White House privately urges governors to cancel college classes as Trump demands football
President Donald Trump during “chopper talk” on the South Lawn of the White House as he departed for Florida (screengrab)

Top White House officials have been privately urging governors to call off in-person learning -- even as President Donald Trump demands college sports.

The officials advised U.S. governors in a call Monday not to send infected students back home or they'd be risking another major outbreak of the deadly virus, after spending the summer months pushing to reopen campuses across the country, reported The Daily Beast.

“We know that what happened across the South [in June] was primarily driven by 18-to-25 year olds, across the South, with asymptomatic spread,” said Dr. Deborah Birx, the response coordinator for the White House Coronavirus Task Force. “Sending these individuals back home in their asymptomatic state to spread the virus in their home town or among their vulnerable households could really recreate what we experienced over the June time frame in the South. So I think every university president should have a plan for not only testing but caring for their students that need to isolate.”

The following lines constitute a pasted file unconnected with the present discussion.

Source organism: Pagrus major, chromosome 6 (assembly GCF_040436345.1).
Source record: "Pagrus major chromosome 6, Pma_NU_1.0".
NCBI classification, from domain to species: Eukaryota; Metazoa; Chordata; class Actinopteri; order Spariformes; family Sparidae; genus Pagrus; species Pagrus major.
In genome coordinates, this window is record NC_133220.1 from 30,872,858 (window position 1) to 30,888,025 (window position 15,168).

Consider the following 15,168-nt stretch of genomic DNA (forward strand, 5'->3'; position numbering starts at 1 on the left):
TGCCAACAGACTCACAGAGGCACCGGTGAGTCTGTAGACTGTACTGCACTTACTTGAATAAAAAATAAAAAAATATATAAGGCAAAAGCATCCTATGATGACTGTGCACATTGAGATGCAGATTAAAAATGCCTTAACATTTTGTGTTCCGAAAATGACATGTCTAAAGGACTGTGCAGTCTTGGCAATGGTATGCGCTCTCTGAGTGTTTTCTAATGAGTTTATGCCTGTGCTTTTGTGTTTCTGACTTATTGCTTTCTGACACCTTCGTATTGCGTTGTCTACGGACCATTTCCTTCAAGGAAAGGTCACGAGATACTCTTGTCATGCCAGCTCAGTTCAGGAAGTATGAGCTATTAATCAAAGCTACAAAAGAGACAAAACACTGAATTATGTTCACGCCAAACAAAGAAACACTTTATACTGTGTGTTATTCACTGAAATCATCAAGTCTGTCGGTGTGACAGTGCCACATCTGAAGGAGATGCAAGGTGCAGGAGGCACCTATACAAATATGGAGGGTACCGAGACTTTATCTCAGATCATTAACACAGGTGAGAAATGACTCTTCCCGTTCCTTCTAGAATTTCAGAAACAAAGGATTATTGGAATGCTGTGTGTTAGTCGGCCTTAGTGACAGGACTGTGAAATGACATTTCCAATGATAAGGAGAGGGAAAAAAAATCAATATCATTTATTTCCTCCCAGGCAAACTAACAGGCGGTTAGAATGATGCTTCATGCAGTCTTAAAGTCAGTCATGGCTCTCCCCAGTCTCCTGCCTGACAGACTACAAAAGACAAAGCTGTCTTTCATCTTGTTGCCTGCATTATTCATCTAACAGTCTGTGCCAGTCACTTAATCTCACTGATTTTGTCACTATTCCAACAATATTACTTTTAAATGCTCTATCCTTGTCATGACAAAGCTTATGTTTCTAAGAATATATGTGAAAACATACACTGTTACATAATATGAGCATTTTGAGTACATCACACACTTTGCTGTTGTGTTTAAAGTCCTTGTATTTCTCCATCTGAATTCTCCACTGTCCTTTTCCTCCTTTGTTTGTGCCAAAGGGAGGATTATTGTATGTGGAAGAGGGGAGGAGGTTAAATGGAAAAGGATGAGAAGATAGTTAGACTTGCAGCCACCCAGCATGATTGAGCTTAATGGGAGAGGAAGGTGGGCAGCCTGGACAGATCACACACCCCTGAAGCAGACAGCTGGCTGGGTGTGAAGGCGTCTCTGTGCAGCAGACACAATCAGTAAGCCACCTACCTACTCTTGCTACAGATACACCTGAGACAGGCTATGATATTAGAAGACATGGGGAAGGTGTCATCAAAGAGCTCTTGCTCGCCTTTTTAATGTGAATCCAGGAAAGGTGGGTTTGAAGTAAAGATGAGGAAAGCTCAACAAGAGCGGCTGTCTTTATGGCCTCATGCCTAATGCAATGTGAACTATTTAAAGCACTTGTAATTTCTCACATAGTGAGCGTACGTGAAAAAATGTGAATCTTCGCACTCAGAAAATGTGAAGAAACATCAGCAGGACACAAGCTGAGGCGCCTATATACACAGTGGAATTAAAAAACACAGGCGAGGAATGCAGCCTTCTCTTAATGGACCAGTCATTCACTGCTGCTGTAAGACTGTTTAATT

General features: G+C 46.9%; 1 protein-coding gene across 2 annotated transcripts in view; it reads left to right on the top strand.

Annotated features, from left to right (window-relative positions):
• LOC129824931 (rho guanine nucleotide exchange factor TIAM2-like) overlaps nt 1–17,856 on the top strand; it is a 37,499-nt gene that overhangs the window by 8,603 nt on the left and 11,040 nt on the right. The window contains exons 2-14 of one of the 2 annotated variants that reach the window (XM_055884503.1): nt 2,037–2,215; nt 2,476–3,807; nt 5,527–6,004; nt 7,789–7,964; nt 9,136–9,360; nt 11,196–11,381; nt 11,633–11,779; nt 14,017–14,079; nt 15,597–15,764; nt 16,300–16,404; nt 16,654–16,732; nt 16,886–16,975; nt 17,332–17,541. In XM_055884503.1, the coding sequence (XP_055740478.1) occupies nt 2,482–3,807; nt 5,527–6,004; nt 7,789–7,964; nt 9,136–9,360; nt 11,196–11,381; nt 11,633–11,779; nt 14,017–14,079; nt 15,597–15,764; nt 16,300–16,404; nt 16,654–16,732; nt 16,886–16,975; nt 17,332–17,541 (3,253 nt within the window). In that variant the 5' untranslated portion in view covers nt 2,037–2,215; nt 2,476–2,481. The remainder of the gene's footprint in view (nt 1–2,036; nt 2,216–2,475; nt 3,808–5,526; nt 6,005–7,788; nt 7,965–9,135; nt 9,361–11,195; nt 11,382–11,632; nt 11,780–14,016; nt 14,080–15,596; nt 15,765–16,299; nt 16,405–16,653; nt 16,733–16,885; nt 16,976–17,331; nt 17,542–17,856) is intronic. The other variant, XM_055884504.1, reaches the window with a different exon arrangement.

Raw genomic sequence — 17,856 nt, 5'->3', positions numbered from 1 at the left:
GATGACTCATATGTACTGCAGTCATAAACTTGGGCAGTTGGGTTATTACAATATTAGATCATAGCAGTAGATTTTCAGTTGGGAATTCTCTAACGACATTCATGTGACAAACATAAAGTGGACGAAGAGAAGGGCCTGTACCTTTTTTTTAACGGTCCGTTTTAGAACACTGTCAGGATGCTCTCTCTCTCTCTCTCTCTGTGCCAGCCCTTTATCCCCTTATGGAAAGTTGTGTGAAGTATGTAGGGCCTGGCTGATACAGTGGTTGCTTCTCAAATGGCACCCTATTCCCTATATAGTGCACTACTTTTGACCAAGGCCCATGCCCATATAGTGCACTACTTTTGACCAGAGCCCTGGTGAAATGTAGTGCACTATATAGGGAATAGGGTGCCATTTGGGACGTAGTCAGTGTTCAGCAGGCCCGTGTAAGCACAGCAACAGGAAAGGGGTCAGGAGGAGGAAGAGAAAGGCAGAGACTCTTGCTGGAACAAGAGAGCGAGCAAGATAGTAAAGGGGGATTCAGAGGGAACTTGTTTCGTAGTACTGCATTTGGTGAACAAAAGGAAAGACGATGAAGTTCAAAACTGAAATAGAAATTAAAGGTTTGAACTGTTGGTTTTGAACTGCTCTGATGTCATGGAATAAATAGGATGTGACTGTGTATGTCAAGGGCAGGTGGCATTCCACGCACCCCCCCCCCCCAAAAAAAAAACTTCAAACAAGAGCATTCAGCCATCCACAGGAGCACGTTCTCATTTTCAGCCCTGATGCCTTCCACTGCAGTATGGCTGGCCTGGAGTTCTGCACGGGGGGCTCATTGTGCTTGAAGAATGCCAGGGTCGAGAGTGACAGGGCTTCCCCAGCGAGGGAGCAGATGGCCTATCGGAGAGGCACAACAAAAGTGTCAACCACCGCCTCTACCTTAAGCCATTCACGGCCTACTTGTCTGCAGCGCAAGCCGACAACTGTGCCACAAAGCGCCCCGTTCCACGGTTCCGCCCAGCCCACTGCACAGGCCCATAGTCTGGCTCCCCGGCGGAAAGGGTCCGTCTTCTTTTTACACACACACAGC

An estimated 26,000 cases have already emerged at more than 750 institutions since the pandemic arrived in the U.S., with more than 1,300 at the University of Alabama alone, and the University of North Carolina at Chapel Hill shut down in-person classes for undergraduates just one week into the fall semester.

Despite those outbreaks, the White House has been pushing schools to open up campus and hold athletic events -- especially football -- despite their privately held concerns about public health.

“In general, we want to encourage, even when you have test positivity on campuses, we want to encourage universities to have students remain on or near campus and minimize the potential exposure to the larger community,” Vice President Mike Pence told governors on Monday's call. “We really believe — and I spoke to a university president just the other day — in suspending classes for a few weeks, have people study in their rooms, and ... that kind of isolation.

“We believe, let’s have the testing, let’s have the mitigation efforts, good practices in place,” Pence added. “But we really believe that remaining on or near campus is the best course possible for the overall health and well-being [of the community].”